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"Off The Tapestry" - Part 2

[Back to History][Introduction][Part 1]

Waterloo Boy
Red Lion
Stone Curlew

Waterloo Boy


The Overtime Tractor made by the John Deere Company was first introduced in England after the First World War, being imported from the USA.


The one on the Tapestry was initially owned by Mr. Edgar Allsop in the early 1920's.  At that time he lived at College Farm, Hockwold and it was used to work his land.


The late Mr. Fred Palmer always spoke of remembering riding on it as a lad of about 8 years old ( 1924 ) when Fred Allsop ( son of Edgar ) was using it to plough.


After Edgar's death the Overtime was passed on to his son, Fred Allsop, who used it to grind corn for farmers and smallholders in the area during the 1940s to 1960s.  Records show that in 1943:


1 comb of oats rolled cost 1s 0d ( 5p in today's money )

1 comb of barley ground cost 1s 9d ( about 8p today )


Fred Allsop sold the tractor in about 1968 / 69 on his retirement and it was in 1994 that Fred's son, Horace Allsop, discovered it, fully restored and up for sale, at the Royal Norfolk Showground at Cottessey.  It sold for 8,000 to a Belgian collector.




Golf is a popular sport with many local golf courses such as Thetford, Feltwell, Watton, Swaffham, Newmarket, Royal Worlington and Bury st. Edmunds to name but a few.  However, by far the nearest is Feltwell which opened many years ago to provide a sporting facility for RAF personnel stationed at RAF Feltwell.


Within a very short space of time the golf course, then known as the Anglo American Golf Club, was open to civilian members, resulting in many local residents taking up the sport.


A committee was set up to purchase the land when the Ministry of Defence withdrew from RAF Feltwell.  There is now a very good nine hole golf course much of which falls within the boundary of Hockwold.  The club apparently enjoys a very healthy membership and hosts many competition matches.  One of the trophies played for annually was given by Michael Denney.


"In honour of those who flew missions and paid the ultimate price in defence of freedom and were loyally supported by their colleagues and ground crews.  RAF Feltwell 1939-1945".

Red Lion

The Red Lion has been a public house for many years and has seen many changes from being thatched  ( no-one in Hockwold remembers that period ).


Perhaps the oldest memory is of landlord Herbert Denney when he moved from the Black Horse when it closed.  He was one of the local blacksmiths and can be remembered shoeing heavy horses for the local farmers - Alfred Enefer, the Harrisons, Peacocks, Allsops and others.  It is undersood that during Herbert's apprenticeship he helped to make the gates at Sandringham.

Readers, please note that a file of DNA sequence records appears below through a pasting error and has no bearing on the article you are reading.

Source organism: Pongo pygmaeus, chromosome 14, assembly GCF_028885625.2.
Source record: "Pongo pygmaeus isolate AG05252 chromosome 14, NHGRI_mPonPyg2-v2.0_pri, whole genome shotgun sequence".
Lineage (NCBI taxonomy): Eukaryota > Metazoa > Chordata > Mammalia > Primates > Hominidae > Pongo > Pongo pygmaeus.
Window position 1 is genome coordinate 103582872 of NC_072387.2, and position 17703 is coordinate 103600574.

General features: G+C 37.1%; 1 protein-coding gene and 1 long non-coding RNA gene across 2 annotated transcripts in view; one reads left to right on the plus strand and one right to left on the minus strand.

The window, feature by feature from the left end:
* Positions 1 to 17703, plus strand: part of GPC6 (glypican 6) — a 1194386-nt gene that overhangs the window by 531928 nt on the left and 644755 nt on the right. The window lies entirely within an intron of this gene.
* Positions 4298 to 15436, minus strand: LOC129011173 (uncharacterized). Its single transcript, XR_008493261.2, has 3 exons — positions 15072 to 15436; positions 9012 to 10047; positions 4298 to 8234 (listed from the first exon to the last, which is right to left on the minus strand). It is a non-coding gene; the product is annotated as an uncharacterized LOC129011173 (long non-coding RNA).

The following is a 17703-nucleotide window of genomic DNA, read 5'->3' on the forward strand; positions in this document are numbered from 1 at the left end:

Some may well recall the landlords of the Red Lion - the Stublys, Chris Baily Jnr., Les and June Cox, Tony Leopold etc. until it was closed for a short period of time.  Several months later Norwich Brewery offered it for sale as a private dwelling and building plot.


Michael and Shirley Denney negotiated to purchase and run it as a pub but the Norwich Brewery would not agree.  Further meetings between both parties were held and eventually the Brewery agreed to the re-opening of the Red Lion.  As tenants they undertook to put in open fires in the two small bars and later in 1984 to turn the Old Traverse into a big bar and build a new toilet block.  They left the red Lion when the rents became too high to run the Red Lion as a village pub ( the landlords by then were Brent Walker ).


There followed a quick succession of landlords until Nick Wilson and Tina Miles took over in 1996.  They currently run the Red Lion as a very successful pub and restaurant with an extensive menu.

Scurlogue and the BBC TV Trophy


Scurlogue Champ and the BBC TV Trophy were owned by Pat Peckham and her husband, the late Ken Peckham.  Scurlogue was the fastest dog for the distance it raced over, holding as many as twenty track records.  Some twelve or more have never been broken to this day.  He won the BBC Trophy two years running being the only dog ever to have done so, which is a rare feat.


Pat and Ken once challenged the owner of the great Ballyreagan Bob to race over split distance but the then owner did not take up the challenge.  Scurlogue Champ was a greatly loved dog in the greyhound racing world and a bar at the Sunderland track is named after him.  There is a very nice line drawing of Scurlogue Champ in the Village.


Pat and Ken also used to take Scurlogue Champ to different tracks after his retirement to parade at charity meetings.  He also came to the Red Lion with Pat and Ken to be present at Prize Presentations  and was always greeted with great enthusiasm.  He would be seen at Pam and Trevor Cobbold's training track exercising.


He was unable to be sired from and, after many tests, he was sadly found to be infertile.  He died at the age of 14.

The Stone Curlew

A rare bird found in open stony terrain - few birds are better equipped to escape observation with their hues and markings blending so well with their natural surroundings.  This with their keen sighted bright yellow eyes makes them difficult to spot.

 They can be seen from the Bird Sanctuary on the Weeting Road.  A wood cabin type building has been erected with a grass type roof which is said to have cost in excess of 100,000.00.  The public can visit the Sanctuary and for a small fee can follow the marked footpaths and hides.  Not only can the stone curlew be seen there but also many other species of birds and wildlife.


  Last Update: Tuesday 29 March, 2022 21:03
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